News Test scores show DPS must do more to support students

A closeup photograph of a hand holding a pencil

Students returned to classrooms this week, kicking off the school year in the most “normal” way in two years. While the first week of school is always full of hope and possibility, that energy was diminished by the release of the Colorado Measures of Academic Success (CMAS) results.

Unfortunately, the news was disappointing, but not unexpected for DPS: across the district, students are not reading or doing math at grade level. What’s most concerning, though, is that the data clearly indicates that DPS achievement gaps widened since 2019, and the district fell well below state averages in reading and math. Specifically, less than one-fourth of all students of color are reading at grade level and less than one-seventh of students of color can do math at grade level.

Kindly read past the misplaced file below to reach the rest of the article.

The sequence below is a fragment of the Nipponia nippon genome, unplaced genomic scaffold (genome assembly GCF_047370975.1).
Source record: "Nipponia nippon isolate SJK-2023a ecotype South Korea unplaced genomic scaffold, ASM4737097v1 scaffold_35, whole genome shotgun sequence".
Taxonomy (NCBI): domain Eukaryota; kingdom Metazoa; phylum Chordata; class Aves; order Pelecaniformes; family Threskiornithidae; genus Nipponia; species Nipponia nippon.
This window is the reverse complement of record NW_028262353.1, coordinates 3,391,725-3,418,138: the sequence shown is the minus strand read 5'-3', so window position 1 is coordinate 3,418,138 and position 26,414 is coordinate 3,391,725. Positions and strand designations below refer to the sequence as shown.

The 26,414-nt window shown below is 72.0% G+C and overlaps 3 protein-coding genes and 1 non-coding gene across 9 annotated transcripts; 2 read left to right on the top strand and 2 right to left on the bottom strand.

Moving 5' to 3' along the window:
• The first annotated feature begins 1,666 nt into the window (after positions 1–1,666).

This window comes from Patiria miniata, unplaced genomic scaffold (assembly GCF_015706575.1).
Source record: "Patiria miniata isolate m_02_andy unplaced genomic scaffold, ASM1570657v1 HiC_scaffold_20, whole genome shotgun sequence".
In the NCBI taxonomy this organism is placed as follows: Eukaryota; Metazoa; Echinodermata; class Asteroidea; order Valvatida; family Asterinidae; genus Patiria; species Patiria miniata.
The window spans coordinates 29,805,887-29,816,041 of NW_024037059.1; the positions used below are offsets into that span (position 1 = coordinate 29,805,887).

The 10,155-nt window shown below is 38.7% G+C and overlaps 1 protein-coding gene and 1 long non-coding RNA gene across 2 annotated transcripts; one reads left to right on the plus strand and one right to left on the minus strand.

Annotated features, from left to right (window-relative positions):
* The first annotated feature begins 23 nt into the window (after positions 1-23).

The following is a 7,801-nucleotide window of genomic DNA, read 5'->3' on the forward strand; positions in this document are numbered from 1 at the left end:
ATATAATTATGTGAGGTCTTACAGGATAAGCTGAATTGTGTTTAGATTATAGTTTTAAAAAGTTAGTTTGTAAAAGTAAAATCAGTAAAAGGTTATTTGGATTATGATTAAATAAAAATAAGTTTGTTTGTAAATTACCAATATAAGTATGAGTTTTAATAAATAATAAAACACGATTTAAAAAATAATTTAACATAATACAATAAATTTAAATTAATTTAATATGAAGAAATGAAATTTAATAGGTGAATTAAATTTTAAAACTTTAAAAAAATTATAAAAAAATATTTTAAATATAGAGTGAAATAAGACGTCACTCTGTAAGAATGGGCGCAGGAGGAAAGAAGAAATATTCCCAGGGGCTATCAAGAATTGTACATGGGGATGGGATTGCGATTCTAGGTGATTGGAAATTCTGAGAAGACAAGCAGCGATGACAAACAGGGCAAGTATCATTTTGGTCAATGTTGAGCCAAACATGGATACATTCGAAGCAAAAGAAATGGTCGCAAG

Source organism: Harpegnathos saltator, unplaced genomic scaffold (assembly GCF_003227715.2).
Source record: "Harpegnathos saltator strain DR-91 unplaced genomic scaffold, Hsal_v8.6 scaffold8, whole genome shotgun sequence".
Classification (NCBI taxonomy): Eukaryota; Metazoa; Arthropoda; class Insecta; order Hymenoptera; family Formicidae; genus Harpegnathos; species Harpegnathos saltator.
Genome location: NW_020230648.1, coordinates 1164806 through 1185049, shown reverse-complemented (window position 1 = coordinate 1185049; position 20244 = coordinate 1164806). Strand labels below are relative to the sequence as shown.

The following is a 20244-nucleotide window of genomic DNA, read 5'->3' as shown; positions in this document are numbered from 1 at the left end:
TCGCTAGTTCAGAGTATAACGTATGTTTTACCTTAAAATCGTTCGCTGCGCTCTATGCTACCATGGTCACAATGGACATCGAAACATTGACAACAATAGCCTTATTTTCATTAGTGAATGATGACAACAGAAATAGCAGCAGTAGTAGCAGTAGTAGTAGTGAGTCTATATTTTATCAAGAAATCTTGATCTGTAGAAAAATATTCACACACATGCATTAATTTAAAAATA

We hope this will be a unifying moment for the DPS board of directors and district leadership. DPS students and the wider community need leaders who can take up the important work of supporting students and improving outcomes. We are eager to see bold and innovative policies, which are designed to get students back at grade level and beyond by the time they graduate from DPS. Visit our website to learn more about the data and stay engaged.

If you are concerned about the state of DPS and student outcomes, you can make a difference. Join us for LEAD Denver this fall to learn more about how you can impact DPS policy decisions and school board elections. Learn more at